The Objective lens

This scope was bought in 1997 from the London Scientific Instrument Fair, from Swindon based Tim Collins, who had a Portobello Road stall in London as well: it is my reference 39. He suggested it dated from around 1760. The Dollond patent on the objective lens combination was dated 1758. This objective is lapped into the brass, so cannot be inspected, but is not that thick: it has a convex face facing the outside world and a flat face on the rear side. If you look in the distance there is no colour fringing evident, but looking at the sky and angling to see the edge, maybe this does look yellowed. So maybe the design is using a narrow diameter objective, and small apertures in the lens assembly, to avoid the problems of chromatic aberration at the edges of the view.

  1. Eight sided small telescope

DSC01638aIt took a long time to acquire the next telescope in this family. I just wanted another eight sided one, as typical of the scopes that were used on older sailing ships! That was my impression. Anyway this one came from Ebay as a “Buy it now” in March 2013, for £230, and is number 182. It was quoted as circa 1790. The first comment has to be that this telescope has no name, so it’s a copy of someone else’s design. So its maybe later in date than the design might indicate. Plus maybe two of the screws into the wooden main barrel are original, and there is a dent in the main draw where a new screw has been inserted that was too long – it’s a problem I have met too!

DSC01643aThe barrel appears to be made of oak, shaped from a single piece and then polished. Closed the telescope is 13.5” long, fully open its 22.75”. Again there is a mark on the first draw to show where the main focal point is located: but the brass draw does not pull out of the body, there is a stop provided. The first draw has two splits along its length to insert lenses, plus a third close to the eyepiece.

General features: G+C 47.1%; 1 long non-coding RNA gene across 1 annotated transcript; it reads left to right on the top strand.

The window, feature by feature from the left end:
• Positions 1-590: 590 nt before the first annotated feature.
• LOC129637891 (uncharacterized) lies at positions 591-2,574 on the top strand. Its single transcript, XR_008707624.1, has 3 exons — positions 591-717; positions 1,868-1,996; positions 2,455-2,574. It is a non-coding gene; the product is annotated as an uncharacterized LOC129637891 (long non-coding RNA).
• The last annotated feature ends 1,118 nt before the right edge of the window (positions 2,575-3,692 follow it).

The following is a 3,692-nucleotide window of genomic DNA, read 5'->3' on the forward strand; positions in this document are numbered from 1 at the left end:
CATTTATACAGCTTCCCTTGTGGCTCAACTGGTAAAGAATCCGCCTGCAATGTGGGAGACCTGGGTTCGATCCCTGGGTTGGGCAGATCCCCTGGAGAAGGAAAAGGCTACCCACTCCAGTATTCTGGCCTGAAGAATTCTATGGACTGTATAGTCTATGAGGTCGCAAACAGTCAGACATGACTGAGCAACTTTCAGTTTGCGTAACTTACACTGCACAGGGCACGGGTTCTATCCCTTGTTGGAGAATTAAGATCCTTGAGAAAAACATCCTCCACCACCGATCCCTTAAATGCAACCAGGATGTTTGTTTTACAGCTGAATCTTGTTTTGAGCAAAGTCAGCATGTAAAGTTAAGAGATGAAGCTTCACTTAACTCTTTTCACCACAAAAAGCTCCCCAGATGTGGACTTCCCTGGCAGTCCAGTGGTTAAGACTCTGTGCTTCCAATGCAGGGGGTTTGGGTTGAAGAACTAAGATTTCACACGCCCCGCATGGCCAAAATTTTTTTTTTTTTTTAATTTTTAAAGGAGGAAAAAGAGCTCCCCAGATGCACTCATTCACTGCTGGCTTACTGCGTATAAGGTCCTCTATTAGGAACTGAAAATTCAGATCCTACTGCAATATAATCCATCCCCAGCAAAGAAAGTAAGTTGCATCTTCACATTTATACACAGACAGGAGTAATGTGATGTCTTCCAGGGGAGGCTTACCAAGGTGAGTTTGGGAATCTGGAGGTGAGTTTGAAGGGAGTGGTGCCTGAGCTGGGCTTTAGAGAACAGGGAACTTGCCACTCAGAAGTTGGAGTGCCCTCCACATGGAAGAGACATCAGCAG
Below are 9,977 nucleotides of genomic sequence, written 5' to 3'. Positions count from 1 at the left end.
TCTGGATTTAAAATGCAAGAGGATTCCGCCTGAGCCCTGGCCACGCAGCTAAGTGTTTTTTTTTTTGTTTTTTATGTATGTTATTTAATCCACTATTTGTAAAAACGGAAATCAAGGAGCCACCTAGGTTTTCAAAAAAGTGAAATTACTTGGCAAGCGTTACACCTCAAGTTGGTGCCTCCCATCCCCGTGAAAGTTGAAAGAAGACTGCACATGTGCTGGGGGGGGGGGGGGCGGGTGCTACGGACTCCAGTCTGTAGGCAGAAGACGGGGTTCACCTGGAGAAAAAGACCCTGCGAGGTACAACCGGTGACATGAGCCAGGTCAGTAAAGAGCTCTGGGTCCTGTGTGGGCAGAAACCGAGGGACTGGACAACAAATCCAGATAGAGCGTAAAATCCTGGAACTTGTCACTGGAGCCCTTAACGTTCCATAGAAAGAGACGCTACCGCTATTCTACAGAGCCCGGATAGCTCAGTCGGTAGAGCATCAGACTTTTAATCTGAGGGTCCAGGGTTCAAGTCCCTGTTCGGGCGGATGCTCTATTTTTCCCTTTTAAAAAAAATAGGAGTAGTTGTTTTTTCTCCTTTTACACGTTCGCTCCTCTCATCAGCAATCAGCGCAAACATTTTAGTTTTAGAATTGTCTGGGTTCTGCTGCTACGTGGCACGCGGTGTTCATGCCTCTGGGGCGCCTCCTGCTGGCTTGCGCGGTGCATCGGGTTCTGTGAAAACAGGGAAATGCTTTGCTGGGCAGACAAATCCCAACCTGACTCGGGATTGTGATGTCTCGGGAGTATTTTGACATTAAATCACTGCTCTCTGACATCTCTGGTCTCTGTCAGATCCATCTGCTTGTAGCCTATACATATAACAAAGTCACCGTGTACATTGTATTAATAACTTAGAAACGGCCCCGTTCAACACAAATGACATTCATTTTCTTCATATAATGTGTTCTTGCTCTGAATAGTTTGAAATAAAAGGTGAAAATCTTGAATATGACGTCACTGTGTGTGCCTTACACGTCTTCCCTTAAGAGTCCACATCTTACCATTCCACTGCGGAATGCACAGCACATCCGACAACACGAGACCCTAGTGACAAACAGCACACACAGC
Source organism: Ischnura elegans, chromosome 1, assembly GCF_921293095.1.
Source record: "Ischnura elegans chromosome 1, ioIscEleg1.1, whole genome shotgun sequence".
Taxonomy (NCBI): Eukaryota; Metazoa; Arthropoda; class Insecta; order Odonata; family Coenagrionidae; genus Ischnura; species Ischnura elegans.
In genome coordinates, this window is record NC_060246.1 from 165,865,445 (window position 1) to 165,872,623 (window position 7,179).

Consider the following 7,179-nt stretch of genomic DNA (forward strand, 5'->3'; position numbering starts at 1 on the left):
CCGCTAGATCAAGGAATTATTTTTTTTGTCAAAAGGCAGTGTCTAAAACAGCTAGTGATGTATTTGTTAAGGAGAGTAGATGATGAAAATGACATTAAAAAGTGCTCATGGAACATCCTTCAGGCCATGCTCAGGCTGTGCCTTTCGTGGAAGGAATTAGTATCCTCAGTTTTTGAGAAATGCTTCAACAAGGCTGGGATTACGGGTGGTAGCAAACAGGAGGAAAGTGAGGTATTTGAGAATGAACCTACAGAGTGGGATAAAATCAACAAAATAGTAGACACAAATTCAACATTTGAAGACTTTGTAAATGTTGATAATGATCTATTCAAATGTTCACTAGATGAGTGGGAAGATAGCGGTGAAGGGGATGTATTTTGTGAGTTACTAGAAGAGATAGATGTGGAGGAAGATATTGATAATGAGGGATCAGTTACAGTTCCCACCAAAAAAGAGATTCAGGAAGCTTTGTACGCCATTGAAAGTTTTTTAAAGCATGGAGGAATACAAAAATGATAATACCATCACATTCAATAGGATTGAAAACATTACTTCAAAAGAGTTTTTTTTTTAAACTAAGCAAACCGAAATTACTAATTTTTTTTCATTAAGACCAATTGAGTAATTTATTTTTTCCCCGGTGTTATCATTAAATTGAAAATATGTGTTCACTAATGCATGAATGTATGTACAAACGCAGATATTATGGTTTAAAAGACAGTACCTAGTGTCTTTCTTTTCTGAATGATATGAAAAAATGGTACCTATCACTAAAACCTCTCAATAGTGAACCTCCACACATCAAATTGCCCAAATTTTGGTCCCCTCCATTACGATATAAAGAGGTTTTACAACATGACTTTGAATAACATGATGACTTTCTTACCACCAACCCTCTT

DSC01633aThere is then an eyepiece lens almost proud of the rear end of the telescope, totally unprotected, and there is no evidence of an earlier cover being attached here to protect it. So it is a more conventional 4 lens system in the first draw.

DSC01640aThe objective lens, however, does have a standard slide for protection. Unscrewing the slide removes the whole lens assembly, which is of two lenses, both very thick: in contrast to other later standard models where the outward facing convex (crown glass) lens is very thin.

This telescope has double the magnification of the Dollond quoted above. It works well, although the draw tube is stiff.

  1. A larger, 10-sided rebuild project

DSC01644aAdded here as a work-in-progress item is another larger scope that is ten sided. I bought it as a wreck on Ebay in September 2012, for around £100: it is number 165. It was bought as a renovation project, as there was no objective lens, and no name. Within a month, never seen before on Ebay, there was a brass objective lens carrier advertised, Dollond named, no lens, in a size that would have fitted fine. Regrettably the winning bid was over £100, just for the brass assembly! I failed to go that high.